6 Simple Steps To Make Your Own Bread

For millions of years, ALL over the world, in one form or another, bread has symbolized life-giving sustenance…until now.

All around us, people report intestinal issues and other problems due to gluten intolerance from wheat, barley and rye found in breads, pasta, and pastries.

Even though only about 1% of the US population suffers from celiac disease, this represents a four-fold increase in the past half-century.  And over the same period of time, gluten intolerance has increased a shocking 19-fold!

Some of the possible reasons for this radical rise in gluten intolerance include:

♦The use of sulfur and nitrogen fertilizers that may change the proteins in wheat

♦ The super-hybridization and chemical and radiological mutation of wheat

♦The way we bake bread

This last reason for the rising intolerance to gluten grabs my attention, because you and I can do something about it today.


Until the 1940s, nearly all breads were made using a process called lacto-fermentation, more commonly known as sour-dough.

Then, as we began looking for ways to make everything faster and cheaper, speedy bread-making processes using yeast replaced the more lengthy process of lacto-fermentation. Unwittingly, we sacrificed our health for convenience.

In a recent study, researchers made two batches of bread from the same wheat: one using lacto- fermentation and the other with yeast. After baking, the yeast bread measured gluten levels of 75,000 parts per million (ppm), while the sourdough bread had gluten levels of only 12 ppm!

Anything under 20ppm is considered gluten-free.  The difference is astounding!

Make a Sour-Dough Starter

Baking your own bread via the lacto-fermentation process is easy and requires less kneading than conventional yeast breads. To begin, you must create a sour-dough starter:


1. The starter consists of equal parts of flour and water (4 oz. weight of each). Place these ingredients in a large glass or ceramic bowl or jar, mix thoroughly with a whisk and cover loosely with plastic wrap.

2. Set this container somewhere at room temperature in a non-drafty location.

3. Almost like caring for a pet, you must “feed” your starter each day. For the first five days after putting your starter together, stir in another 4 oz. (weight) each of water and flour with a whisk. Cover the starter as before and leave at room temperature.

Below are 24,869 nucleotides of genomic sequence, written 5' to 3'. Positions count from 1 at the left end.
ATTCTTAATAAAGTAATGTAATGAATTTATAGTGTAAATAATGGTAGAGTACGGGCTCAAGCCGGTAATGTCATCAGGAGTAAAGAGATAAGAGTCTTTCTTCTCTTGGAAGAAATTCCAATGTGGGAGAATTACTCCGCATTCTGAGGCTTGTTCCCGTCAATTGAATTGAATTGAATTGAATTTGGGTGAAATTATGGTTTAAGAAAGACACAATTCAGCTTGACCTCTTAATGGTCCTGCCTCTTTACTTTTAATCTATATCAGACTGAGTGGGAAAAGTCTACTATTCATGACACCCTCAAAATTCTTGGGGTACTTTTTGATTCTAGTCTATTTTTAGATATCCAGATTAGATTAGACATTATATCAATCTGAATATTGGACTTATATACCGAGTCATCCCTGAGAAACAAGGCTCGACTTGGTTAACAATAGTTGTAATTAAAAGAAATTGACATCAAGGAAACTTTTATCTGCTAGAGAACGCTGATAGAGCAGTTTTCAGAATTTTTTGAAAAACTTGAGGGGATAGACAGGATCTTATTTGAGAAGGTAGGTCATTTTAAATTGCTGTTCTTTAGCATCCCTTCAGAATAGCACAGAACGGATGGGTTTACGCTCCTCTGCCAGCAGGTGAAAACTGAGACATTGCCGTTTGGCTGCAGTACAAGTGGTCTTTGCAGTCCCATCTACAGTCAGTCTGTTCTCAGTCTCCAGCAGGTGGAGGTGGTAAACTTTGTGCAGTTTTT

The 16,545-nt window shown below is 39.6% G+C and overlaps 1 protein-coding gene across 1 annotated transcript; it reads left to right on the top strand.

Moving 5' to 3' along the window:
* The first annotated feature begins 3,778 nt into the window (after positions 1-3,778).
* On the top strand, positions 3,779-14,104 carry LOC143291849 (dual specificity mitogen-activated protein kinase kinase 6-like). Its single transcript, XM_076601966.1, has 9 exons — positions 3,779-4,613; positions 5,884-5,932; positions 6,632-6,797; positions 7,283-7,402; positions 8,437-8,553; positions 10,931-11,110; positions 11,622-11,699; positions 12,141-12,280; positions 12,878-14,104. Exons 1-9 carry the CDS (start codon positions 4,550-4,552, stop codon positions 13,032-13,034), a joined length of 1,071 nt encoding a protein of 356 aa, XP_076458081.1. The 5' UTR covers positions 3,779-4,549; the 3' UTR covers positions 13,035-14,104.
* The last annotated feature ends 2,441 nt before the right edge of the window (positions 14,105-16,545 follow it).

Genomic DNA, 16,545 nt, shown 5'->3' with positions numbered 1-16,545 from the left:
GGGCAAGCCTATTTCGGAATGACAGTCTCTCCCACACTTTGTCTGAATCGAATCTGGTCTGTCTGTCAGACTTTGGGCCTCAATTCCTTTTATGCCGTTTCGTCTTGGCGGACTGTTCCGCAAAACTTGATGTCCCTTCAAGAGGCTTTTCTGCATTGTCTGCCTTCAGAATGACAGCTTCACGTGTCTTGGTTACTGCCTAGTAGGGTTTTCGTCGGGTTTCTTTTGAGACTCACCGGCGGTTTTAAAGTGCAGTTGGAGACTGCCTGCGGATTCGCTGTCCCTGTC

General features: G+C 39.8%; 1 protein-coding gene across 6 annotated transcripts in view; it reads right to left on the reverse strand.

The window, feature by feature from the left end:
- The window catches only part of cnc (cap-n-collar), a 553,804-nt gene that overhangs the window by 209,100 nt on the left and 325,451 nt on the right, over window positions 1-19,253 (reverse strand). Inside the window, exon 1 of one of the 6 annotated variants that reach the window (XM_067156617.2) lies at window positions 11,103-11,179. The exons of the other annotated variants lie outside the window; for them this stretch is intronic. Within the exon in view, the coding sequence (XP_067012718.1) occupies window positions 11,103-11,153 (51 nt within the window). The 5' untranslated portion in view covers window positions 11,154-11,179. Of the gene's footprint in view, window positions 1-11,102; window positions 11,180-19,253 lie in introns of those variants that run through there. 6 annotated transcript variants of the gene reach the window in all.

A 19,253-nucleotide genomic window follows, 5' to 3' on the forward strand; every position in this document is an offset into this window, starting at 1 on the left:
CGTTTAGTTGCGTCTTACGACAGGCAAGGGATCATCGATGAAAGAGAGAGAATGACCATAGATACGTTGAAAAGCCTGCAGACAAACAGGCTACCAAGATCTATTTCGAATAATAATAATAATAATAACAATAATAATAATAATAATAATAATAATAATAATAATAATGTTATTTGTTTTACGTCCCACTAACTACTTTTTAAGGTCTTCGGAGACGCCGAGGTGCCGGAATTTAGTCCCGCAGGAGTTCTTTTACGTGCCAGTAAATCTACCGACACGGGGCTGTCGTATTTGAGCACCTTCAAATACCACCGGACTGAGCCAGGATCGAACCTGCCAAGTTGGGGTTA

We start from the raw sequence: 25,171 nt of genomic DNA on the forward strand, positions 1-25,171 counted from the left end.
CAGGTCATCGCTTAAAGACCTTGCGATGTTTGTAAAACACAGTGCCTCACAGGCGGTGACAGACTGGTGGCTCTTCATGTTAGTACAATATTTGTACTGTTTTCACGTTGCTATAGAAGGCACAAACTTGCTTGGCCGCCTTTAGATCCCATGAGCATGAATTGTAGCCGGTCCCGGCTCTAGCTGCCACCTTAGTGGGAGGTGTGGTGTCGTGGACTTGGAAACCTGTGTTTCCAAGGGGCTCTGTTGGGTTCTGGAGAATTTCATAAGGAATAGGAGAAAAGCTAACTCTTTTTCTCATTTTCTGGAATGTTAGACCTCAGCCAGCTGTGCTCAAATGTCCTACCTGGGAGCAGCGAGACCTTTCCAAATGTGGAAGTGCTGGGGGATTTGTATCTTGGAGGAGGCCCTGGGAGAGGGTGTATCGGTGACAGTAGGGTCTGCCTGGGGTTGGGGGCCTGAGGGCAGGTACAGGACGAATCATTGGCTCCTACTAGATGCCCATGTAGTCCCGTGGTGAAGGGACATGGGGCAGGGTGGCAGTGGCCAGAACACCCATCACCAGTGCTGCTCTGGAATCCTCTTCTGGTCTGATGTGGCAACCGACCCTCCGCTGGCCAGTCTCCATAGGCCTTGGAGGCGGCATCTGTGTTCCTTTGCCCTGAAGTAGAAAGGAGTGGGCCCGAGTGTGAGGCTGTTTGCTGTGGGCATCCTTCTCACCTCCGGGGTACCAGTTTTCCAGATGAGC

4. Follow this procedure feeding your starter each day for five days. Your starter should begin to ferment, noticeable by a slightly sour smell and foam forming on top. Natural bacteria in the air are doing their work and literally feast on the gluten.

5. On day six, feed your starter again with 4 oz. each of water and flour and mix in with a whisk. Then, follow your favorite sour-dough recipe for bread, pancakes, waffles, or English muffins, using the amount of starter each recipe calls for.

6. After you use some of the starter for your recipe, discard all but 4 oz. of the remaining starter and feed it again right away. From now on, as long as you keep feeding your starter, it’s ready for use.

The only reason you discard extra sour-dough starter is because it will continue to multiply beyond the amount you can use.


Since lacto-fermented bread using store-bought wheat classifies as “gluten-free” many people who are gluten intolerant are able to tolerate real sour-dough bread just fine.

Now consider using organic, ancient farro wheat like: einkorn, emmer or spelt that have less gluten to begin with and no pesticides or super-hybridization!

Lacto-fermented bread is a wonderful way to enjoy real bread again!


And I almost forgot the best part . .once you taste homemade, lacto-fermented bread you’ll never be satisfied with anything less!

Yours in Health,


P.S. Please share this with your friends and I always enjoy reading your comments below.